Wallace’s appeal to logos, or his audience’s logical and rational abilities, comes in the form of stories that illustrate the choices people must make about how to view familiar situations. In both the fish and Eskimo stories, the audience logically concludes that characters in both situations suffer from flaws in their reasoning. The fish in Wallace’s story asks, “What the hell is water?” and the atheist incorrectly assumes that God does not exist because He was not there to rescue him; instead, he had to rely on “a couple of Eskimos.” In both instances, the audience understands Wallace’s conceptual jokes, which result from irony: people would expect fish to know what water is, and the Eskimos who “happened to come wandering by” the abandoned atheist were most likely sent by God. Both stories support Wallace’s argument that “blind certainty, a close-mindedness that amounts to an imprisonment so total that the prisoner doesn’t even know he’s locked up” is the result of a lack of awareness.
Wallace also uses parallelism in his appeal to logos to creat a cause-effect construct that rationally proves his argument: if people do not make the choice about how to think, then they will default to a self-centered view of the world and live deadened and dull lives. This parallelism of if-then statements makes his cause-effect logic clear: “If you’re automatically sure that you know what reality is. . .then you, like me, probably won’t consider possibilities that aren’t annoying and miserable. But if you really learn how to pay attention, then you will know there are other options.” Wallace offers his audince one way to look at the world through a series of examples that appeal to reason because he explains an action (namely, exercising mindfulness of a daily basis) and its consequence–a meaningful, non-miserable existence.
Perhaps Wallace’s genius derives from how he skillfully entwines appeals to logos and pathos, his audience’s emotional response. Imbedded within his reasoning, which again consists of a cause-effect construct and parallelism, Wallace catalyzes feeling: “If you worship money and things. . .then you will never have enough. . .Worship your body. . .and you will always feel ugly. . .Worship power, you will end up feeling weak and afraid. . .Worship your intellect. . .you will end up feeling stupid.” Wallace’s repetition of “worship” and the parallelism of his sentences imitate the routine way people go about their lives. His argument’s urgent yet universal nature pertains to the most basic human emotions people feel every day.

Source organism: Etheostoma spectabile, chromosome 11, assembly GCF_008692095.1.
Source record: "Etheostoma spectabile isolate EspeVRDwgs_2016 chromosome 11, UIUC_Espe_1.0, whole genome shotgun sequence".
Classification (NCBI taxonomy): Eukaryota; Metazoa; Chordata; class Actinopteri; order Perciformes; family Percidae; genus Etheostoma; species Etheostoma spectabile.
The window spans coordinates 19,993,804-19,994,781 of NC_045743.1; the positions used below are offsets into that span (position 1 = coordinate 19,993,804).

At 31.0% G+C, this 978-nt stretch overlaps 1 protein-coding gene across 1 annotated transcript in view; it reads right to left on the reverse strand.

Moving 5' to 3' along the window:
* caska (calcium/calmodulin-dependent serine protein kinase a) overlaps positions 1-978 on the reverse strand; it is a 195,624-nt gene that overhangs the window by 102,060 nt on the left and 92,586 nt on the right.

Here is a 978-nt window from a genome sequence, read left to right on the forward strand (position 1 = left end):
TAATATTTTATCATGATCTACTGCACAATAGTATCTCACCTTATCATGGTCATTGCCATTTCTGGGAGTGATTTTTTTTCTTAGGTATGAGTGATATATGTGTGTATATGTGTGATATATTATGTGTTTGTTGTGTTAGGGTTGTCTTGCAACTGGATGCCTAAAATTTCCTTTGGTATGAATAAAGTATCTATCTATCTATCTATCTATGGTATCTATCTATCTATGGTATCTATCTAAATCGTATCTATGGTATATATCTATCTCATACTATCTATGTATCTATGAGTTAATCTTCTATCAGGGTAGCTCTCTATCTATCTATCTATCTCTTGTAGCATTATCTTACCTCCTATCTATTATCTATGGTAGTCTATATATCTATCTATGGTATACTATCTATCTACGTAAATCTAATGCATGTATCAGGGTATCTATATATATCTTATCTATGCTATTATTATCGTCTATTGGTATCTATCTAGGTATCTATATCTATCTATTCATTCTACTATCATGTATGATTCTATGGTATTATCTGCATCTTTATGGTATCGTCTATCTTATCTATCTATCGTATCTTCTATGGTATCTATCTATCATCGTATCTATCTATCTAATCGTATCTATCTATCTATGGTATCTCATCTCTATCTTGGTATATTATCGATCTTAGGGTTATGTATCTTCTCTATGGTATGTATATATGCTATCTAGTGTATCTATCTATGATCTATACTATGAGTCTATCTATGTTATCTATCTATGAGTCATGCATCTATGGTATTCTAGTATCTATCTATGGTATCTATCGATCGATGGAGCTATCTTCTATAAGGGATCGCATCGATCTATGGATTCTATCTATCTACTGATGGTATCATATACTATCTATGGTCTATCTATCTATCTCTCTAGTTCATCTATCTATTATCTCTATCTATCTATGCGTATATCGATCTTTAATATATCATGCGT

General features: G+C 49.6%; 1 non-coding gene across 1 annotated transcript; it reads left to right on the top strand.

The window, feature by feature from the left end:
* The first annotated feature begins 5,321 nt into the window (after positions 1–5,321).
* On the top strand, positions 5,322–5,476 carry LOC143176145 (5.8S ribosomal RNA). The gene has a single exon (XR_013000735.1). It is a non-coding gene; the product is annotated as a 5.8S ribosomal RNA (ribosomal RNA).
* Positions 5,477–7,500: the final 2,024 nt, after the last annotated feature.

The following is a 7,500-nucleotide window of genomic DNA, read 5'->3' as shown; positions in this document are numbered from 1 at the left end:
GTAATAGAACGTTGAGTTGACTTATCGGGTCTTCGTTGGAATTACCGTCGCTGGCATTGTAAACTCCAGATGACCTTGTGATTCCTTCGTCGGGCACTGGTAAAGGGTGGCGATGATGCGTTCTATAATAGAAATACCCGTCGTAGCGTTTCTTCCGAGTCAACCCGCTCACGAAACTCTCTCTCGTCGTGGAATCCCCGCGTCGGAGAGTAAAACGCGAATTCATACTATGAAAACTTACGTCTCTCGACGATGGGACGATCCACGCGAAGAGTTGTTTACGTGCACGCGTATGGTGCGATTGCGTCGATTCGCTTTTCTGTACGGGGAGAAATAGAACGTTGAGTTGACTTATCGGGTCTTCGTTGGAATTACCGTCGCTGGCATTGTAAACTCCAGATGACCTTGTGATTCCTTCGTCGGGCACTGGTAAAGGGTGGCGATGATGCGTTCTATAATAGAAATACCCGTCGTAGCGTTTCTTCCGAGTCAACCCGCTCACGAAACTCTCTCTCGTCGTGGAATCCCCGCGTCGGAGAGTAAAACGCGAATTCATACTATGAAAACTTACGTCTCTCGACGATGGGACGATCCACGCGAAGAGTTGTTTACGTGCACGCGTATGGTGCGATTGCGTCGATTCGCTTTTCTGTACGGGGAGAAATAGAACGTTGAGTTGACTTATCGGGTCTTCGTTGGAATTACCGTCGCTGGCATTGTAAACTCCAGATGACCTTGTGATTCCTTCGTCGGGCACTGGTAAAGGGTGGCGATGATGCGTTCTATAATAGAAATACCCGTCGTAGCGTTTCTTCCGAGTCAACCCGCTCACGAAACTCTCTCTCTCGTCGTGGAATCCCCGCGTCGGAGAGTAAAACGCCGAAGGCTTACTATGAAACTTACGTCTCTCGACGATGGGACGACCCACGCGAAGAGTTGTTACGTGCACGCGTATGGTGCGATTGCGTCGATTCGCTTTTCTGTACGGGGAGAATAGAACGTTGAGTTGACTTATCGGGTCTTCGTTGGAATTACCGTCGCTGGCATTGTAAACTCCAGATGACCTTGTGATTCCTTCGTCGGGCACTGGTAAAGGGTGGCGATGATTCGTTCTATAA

Wallace’s spot-on descriptions of how people view everyday situations from a cynical perspective allow the reader to empathize with him. For example, he says:
You can choose to look differently at this fat, dead-eyed, over-made-up lady who just screamed at her kid in the checkout line. Maybe she’s not usually like this. Maybe she’s been up three straight nights holding the hand of a husband who is dying of bone cancer. Or maybe this very lady is the low-wage clerk at the motor vehicle department, who just yesterday helped your spouse resolve a horrific, infuriating, red-tape problem through some small act of bureaucratic kindness.
Wallace’s harsh language rings true to listeners who have found themselves thinking the same way about strangers after a long day. Suddenly, listeners can emotionally identify with the situation, and Wallace’s argument emerges as even more pertinent to their lives. His repetition of “maybe” at the beginning of three consecutive sentences establishes a rhythm that evokes emotion and amplifies his thought Wallace admits that in this hypothetical situation, “none of this is likely, but it’s also not impossible.” Here, logic plays a role in admitting the improbability of the aforementioned story, but because it is possible, the hypothetical situation maintains its emotional effect on listeners, who suddenly reflect on similar situations in which they have not given others the benefit of the doubt. In other words, Wallace argues that people must use their rational abilities to feel compassion.
While Wallace’s use of various rhetorical devices creates a powerful and complex argument, the way he intentionally uses first and second person points of view–to address not only his audience but also himself–is ironic and haunting in light of his suicide at age forty-six.